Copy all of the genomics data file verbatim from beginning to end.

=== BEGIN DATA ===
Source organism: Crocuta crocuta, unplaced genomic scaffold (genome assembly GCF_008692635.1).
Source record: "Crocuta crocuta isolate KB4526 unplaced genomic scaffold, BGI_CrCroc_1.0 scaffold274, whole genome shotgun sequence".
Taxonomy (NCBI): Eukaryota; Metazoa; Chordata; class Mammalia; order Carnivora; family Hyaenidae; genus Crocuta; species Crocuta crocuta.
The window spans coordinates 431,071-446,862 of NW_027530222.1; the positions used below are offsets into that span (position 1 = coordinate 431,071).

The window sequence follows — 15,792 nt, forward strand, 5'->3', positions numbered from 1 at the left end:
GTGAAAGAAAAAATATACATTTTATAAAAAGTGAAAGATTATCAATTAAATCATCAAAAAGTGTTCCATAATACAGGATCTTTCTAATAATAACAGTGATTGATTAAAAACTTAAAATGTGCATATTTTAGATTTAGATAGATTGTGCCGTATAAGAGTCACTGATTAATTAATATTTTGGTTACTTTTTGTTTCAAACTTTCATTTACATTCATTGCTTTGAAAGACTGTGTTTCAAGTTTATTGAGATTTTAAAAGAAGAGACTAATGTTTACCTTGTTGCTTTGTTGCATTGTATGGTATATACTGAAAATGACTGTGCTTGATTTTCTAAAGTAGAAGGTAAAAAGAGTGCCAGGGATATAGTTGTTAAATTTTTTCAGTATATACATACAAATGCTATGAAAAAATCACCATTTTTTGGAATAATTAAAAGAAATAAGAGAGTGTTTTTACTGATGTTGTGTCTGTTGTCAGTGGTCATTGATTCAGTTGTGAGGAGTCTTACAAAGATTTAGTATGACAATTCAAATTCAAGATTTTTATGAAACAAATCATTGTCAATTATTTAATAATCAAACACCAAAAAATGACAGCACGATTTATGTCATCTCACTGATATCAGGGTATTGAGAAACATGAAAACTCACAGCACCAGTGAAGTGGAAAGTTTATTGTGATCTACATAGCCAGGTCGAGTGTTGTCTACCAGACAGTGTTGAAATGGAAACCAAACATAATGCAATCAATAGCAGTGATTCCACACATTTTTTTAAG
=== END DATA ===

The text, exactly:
Source organism: Crocuta crocuta, unplaced genomic scaffold (genome assembly GCF_008692635.1).
Source record: "Crocuta crocuta isolate KB4526 unplaced genomic scaffold, BGI_CrCroc_1.0 scaffold274, whole genome shotgun sequence".
Taxonomy (NCBI): Eukaryota; Metazoa; Chordata; class Mammalia; order Carnivora; family Hyaenidae; genus Crocuta; species Crocuta crocuta.
The window spans coordinates 431,071-446,862 of NW_027530222.1; the positions used below are offsets into that span (position 1 = coordinate 431,071).

The window sequence follows — 15,792 nt, forward strand, 5'->3', positions numbered from 1 at the left end:
GTGAAAGAAAAAATATACATTTTATAAAAAGTGAAAGATTATCAATTAAATCATCAAAAAGTGTTCCATAATACAGGATCTTTCTAATAATAACAGTGATTGATTAAAAACTTAAAATGTGCATATTTTAGATTTAGATAGATTGTGCCGTATAAGAGTCACTGATTAATTAATATTTTGGTTACTTTTTGTTTCAAACTTTCATTTACATTCATTGCTTTGAAAGACTGTGTTTCAAGTTTATTGAGATTTTAAAAGAAGAGACTAATGTTTACCTTGTTGCTTTGTTGCATTGTATGGTATATACTGAAAATGACTGTGCTTGATTTTCTAAAGTAGAAGGTAAAAAGAGTGCCAGGGATATAGTTGTTAAATTTTTTCAGTATATACATACAAATGCTATGAAAAAATCACCATTTTTTGGAATAATTAAAAGAAATAAGAGAGTGTTTTTACTGATGTTGTGTCTGTTGTCAGTGGTCATTGATTCAGTTGTGAGGAGTCTTACAAAGATTTAGTATGACAATTCAAATTCAAGATTTTTATGAAACAAATCATTGTCAATTATTTAATAATCAAACACCAAAAAATGACAGCACGATTTATGTCATCTCACTGATATCAGGGTATTGAGAAACATGAAAACTCACAGCACCAGTGAAGTGGAAAGTTTATTGTGATCTACATAGCCAGGTCGAGTGTTGTCTACCAGACAGTGTTGAAATGGAAACCAAACATAATGCAATCAATAGCAGTGATTCCACACATTTTTTTAAG